A team of synthetic biologists at the Hong Kong University of Science and Technology (HKUST) recently discovered a way to increase the efficiency of synthetic mRNA protein production by up to tenfold. This means that the effectiveness of mRNA vaccines and drugs, such as those used to treat cancer, Covid-19, or other genetic diseases, will be significantly enhanced with even less mRNA dosage.
Because mRNAs can be generated to instruct human cells to produce any protein, such as antigens, enzymes, and hormones, which are vital in combating infections and regulating biological processes, mRNA is undoubtedly a preferable alternative for vaccinations and disease therapy. However, high dosages and repeated injections are frequently required for mRNA drugs and vaccines in order to generate a sufficient amount of protein in the body, so increasing mRNA’s effectiveness. For example, by increasing its protein production efficiency. It is a hot topic among scientists, as our immune system, for example, could work better with more specific antibodies.
A new method to increase synthetic mRNA production efficiency up to 10 times
A team led by Prof. Becki KUANG Yi, Assistant Professor in the Department of Chemical and Biological Engineering at HKUST, has developed a means to extend the life and efficiency of mRNA. Prof. Kuang’s team produced several mRNA tail sequences and finally identified optimised sequences that could produce 3 to 10 times as many proteins as unoptimized tail sequences routinely utilised for synthetic mRNAs on human and mouse cells. Protein synthesis time is also increased.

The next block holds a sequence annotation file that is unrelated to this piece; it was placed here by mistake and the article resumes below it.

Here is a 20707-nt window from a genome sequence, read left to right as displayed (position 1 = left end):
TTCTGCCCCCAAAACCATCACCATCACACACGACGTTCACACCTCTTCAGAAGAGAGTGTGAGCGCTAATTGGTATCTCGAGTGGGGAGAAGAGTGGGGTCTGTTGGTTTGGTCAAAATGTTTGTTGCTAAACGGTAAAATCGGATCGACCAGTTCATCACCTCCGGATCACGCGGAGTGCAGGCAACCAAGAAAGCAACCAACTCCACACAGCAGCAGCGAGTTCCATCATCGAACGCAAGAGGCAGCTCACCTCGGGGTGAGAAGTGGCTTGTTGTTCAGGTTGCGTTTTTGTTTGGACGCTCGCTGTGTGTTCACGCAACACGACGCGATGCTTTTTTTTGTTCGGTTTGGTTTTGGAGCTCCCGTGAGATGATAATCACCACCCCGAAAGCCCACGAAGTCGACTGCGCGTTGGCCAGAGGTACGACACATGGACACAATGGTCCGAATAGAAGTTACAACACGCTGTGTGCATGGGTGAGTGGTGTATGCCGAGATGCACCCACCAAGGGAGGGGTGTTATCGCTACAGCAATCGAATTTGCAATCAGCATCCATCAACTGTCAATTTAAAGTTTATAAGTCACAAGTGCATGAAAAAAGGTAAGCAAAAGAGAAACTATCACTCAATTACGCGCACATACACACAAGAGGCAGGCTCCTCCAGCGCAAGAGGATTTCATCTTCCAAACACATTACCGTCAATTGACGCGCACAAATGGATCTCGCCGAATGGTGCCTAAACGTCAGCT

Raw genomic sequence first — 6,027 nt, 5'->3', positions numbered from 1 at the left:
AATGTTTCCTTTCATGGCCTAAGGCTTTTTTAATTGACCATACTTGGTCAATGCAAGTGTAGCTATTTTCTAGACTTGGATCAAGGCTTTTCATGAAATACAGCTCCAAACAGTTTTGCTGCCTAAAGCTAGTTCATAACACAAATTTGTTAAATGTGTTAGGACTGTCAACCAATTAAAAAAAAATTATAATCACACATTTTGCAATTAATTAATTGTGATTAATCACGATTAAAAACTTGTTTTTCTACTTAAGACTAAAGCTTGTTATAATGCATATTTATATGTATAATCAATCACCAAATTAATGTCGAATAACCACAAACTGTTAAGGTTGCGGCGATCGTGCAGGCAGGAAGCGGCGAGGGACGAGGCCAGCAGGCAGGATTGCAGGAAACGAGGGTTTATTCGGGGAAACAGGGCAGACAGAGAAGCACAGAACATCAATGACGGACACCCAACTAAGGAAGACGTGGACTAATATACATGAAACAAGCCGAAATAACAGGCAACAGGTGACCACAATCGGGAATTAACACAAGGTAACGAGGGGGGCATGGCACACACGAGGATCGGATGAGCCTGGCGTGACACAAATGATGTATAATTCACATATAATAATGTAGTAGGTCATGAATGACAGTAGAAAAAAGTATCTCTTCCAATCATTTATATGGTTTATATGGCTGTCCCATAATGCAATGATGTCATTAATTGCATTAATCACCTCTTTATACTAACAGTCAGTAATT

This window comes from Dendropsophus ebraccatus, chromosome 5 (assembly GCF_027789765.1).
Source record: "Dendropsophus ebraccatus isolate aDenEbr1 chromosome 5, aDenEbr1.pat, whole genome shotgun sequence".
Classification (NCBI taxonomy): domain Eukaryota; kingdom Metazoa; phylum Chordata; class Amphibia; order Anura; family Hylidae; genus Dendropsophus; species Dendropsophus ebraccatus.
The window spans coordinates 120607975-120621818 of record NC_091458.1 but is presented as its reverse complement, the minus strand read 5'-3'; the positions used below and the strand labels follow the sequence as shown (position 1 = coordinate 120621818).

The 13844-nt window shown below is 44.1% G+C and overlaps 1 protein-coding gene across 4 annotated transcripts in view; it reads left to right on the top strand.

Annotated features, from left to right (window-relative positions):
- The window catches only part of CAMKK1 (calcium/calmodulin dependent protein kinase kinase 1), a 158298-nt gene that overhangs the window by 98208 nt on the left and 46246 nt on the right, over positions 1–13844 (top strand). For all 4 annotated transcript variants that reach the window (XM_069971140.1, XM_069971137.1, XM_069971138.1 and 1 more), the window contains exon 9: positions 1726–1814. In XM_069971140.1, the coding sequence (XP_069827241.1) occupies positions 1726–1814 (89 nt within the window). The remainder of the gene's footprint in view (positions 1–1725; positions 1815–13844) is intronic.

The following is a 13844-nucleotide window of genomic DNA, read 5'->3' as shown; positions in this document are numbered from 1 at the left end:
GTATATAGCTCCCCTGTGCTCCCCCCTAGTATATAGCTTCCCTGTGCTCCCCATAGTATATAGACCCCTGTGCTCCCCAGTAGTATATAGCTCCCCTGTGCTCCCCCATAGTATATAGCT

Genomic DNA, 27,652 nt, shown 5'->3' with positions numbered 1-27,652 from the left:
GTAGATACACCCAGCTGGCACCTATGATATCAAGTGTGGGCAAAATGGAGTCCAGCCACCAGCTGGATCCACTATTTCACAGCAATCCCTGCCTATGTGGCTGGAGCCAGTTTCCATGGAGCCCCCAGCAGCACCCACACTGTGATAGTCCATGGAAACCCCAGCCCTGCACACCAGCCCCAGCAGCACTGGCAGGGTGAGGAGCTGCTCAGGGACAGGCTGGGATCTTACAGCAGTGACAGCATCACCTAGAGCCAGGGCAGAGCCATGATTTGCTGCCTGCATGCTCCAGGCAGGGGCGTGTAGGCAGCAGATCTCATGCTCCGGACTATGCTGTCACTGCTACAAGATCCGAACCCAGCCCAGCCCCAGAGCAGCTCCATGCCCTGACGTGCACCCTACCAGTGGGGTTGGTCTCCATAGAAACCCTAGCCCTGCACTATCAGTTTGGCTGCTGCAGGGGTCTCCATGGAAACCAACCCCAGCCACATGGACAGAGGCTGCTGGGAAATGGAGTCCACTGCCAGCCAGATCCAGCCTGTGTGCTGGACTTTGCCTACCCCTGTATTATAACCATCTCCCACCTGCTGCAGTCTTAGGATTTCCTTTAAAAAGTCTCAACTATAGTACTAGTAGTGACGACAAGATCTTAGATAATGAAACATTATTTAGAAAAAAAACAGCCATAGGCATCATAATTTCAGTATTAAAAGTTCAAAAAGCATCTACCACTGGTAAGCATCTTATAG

The team published the research, Cytidine-containing tails robustly enhance and prolong protein production of synthetic mRNA in cell and in vivo in the journal Molecular Therapy — Nucleic Acids.
This innovative method will not only minimise the volume and number of injections required for mRNA medications and vaccinations, but it may also slash treatment costs. It can also be used in conjunction with other mRNA enhancement methods to increase protein output in a synergistic manner.
Researchers’ Explanation of this new method
“Increasing synthetic mRNA protein synthesis is typically favourable to all mRNA medicines and vaccines,” Prof Kuang added. “Our team is now investigating the use of optimised tails for mRNA cancer vaccines on animals in partnership with Sun Yat-Sen University. We also hope to work with pharmaceutical firms to get our discovery into the pipelines of mRNA treatments and vaccines, which will help society.”
mRNA medications and vaccines have received a lot of attention in recent years because of their success in protecting us from severe cases of infectious illnesses like COVID-19 and their tremendous promise in treating chronic diseases like cancer. According to previous research, the worldwide mRNA therapeutics market was valued at $39.90 billion last year. And is predicted to grow further in the future decade.